'Sumo virus' warning is issued
A viral skin condition linked to contact sports such as rugby and wrestling has prompted warnings after two deaths in Japan.
"Herpes gladiatorum" - dubbed "scrumpox" in the UK - is passed through broken skin.
The researchers, writing in the Journal of General Virology, studied 39 infected sumo wrestlers.
They said the unusual strain found was easily spread and more severe than other virus types.
A UK expert said serious complications were normally 'highly unlikely'.
As two of the wrestlers died as a result of their infections, cases like this do need to be investigated
Dr Kazuo Yanagi
National Institute of Infectious Diseases, Tokyo
The herpes infection is normally associated with the sexually-transmitted form, genital herpes, and cold sores, but in rare cases it can affect other parts of the body.
Herpes gladiatorum is spread through broken skin, and has been often linked before with sports such as wrestling, which involve close body contact.
It is generally diagnosed after the appearance of a rash of blisters, and while it can be treated with antiviral drugs, it can lie dormant in nearby nerve endings, and may re-emerge on a regular basis to cause similar symptoms in patients who contract it.
The Tokyo University researchers looked at samples taken from 39 sumo wrestlers diagnosed with herpes between 1989 and 1994.
Sumo wrestlers live and train communally in "stables" called "heyas", providing the perfect environment for the virus to spread.
Two of the infected wrestlers died as a result of the severity of their illness, although it is not clear whether any other aspect of their health may have contributed to this.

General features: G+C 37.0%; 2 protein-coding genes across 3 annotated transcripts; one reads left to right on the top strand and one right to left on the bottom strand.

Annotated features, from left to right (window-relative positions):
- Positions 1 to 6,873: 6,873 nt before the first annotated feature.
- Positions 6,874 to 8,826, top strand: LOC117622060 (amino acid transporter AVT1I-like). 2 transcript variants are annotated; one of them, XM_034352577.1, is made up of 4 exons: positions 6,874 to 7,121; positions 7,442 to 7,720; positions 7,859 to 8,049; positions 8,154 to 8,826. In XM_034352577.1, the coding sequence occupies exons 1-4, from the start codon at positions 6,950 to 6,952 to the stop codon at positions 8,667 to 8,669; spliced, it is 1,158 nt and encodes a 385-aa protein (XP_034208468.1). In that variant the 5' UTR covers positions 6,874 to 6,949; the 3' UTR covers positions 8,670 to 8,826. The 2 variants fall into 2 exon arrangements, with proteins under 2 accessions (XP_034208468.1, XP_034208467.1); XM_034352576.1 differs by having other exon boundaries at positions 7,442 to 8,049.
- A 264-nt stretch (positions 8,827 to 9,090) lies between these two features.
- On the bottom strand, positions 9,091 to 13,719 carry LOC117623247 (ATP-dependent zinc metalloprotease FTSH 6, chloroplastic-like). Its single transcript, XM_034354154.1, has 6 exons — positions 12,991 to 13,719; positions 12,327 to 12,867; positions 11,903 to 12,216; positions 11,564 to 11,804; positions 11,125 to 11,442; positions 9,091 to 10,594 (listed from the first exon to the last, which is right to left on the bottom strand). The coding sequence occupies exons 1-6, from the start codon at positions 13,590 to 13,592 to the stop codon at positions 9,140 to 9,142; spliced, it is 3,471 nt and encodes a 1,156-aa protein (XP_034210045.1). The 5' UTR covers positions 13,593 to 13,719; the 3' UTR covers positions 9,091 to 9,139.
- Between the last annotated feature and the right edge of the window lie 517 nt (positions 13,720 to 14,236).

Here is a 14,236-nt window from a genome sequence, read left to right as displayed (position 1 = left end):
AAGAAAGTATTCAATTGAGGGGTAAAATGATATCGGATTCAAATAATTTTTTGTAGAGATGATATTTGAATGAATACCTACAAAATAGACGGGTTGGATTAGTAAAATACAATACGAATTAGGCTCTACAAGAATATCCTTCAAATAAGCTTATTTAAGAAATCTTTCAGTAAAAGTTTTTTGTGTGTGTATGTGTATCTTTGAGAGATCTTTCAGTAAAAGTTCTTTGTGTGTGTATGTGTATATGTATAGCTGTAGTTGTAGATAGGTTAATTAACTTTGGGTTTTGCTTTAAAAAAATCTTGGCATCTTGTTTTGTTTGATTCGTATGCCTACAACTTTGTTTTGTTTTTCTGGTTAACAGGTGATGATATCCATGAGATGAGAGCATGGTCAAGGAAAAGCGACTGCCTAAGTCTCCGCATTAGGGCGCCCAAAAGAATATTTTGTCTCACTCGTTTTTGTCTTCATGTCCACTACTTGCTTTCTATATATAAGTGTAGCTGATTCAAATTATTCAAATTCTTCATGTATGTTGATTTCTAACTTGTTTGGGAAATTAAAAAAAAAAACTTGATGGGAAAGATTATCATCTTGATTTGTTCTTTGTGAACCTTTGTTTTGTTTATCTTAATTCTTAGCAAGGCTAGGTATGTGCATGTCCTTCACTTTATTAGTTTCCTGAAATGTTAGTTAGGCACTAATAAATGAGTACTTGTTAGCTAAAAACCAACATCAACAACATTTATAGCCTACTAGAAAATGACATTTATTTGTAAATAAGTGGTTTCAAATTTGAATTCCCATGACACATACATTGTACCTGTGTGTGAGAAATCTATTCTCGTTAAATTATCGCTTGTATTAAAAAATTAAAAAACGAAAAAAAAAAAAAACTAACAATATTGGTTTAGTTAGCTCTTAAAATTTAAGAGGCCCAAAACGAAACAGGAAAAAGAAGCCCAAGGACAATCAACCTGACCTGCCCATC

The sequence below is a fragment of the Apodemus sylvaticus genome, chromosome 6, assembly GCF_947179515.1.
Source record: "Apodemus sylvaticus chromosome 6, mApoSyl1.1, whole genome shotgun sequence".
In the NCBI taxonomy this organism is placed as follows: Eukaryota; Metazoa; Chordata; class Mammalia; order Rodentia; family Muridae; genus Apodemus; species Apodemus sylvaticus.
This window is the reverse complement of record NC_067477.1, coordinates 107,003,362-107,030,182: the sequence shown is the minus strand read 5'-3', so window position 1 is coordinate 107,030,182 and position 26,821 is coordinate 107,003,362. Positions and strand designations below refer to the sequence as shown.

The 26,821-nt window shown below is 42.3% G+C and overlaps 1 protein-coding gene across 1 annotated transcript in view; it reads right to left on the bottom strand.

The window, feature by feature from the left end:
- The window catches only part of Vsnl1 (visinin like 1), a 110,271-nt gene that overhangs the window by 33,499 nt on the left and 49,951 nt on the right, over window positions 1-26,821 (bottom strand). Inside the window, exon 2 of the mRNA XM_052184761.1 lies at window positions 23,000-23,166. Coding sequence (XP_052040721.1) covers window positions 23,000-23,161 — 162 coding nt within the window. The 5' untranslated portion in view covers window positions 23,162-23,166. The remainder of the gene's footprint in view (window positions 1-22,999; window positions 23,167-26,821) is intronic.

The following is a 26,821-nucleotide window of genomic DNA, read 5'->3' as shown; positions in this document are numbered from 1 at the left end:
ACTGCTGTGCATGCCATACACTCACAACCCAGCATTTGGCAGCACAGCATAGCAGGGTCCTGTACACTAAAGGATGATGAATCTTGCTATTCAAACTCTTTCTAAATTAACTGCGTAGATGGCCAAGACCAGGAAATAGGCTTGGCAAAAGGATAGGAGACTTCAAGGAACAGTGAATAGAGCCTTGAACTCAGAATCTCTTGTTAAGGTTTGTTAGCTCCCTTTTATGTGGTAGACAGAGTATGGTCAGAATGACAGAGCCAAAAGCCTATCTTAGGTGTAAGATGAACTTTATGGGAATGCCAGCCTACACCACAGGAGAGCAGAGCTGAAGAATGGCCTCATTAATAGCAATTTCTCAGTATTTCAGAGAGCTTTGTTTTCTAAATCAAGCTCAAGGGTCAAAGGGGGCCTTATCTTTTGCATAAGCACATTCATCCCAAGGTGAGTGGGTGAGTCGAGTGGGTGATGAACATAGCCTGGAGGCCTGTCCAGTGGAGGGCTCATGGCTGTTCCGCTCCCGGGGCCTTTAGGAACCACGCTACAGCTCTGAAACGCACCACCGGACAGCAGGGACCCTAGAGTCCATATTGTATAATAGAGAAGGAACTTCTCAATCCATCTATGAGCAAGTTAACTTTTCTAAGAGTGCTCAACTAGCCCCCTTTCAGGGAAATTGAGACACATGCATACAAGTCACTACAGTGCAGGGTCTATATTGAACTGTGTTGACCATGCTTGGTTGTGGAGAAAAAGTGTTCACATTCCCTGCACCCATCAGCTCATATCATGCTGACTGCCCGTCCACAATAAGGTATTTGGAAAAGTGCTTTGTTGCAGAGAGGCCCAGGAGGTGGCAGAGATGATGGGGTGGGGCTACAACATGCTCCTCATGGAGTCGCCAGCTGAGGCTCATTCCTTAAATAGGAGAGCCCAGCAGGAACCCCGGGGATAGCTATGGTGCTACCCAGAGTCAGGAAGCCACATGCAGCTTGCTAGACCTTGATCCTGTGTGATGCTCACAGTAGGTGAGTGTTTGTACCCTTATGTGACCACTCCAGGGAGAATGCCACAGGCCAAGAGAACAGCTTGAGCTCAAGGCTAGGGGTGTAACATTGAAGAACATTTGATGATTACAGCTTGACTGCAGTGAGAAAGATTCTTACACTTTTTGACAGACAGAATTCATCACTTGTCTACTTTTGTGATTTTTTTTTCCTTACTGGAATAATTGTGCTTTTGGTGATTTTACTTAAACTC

While one particular strain, BgOl, is historically associated with herpes gladiatorum, the researchers found another BgKl, was more prevalent in their samples.
Dr Kazuo Yanagi, who led the research, said: "Herpes virus can hide in our nerve cells for long periods of time and symptoms can reappear later.
"Our research showed that the BgKl strain of herpes is reactivated, spreads more efficiently and causes more severe symptoms that BgOl, and other strains.
"As two of the wrestlers died as a result of their infections, cases like this do need to be investigated."
He said he hoped that research would lead to better medicines to stop the disease from spreading.
"Scrumpox" is a generic term for skin infections of varying types spread through close contact during rugby matches, and is the most reported form of herpes gladiatorum in the UK.
Professor Will Irving, a clinical virologist at Nottingham University, said it was rare, and that in otherwise healthy people, life-threatening complications were "very unlikely".
He said: "The effect is like having cold sores, except that the lesions will come up on your back, or somewhere else on your skin, instead of your mouth.
"To the vast majority of people, it would be a nuisance, but nothing more serious."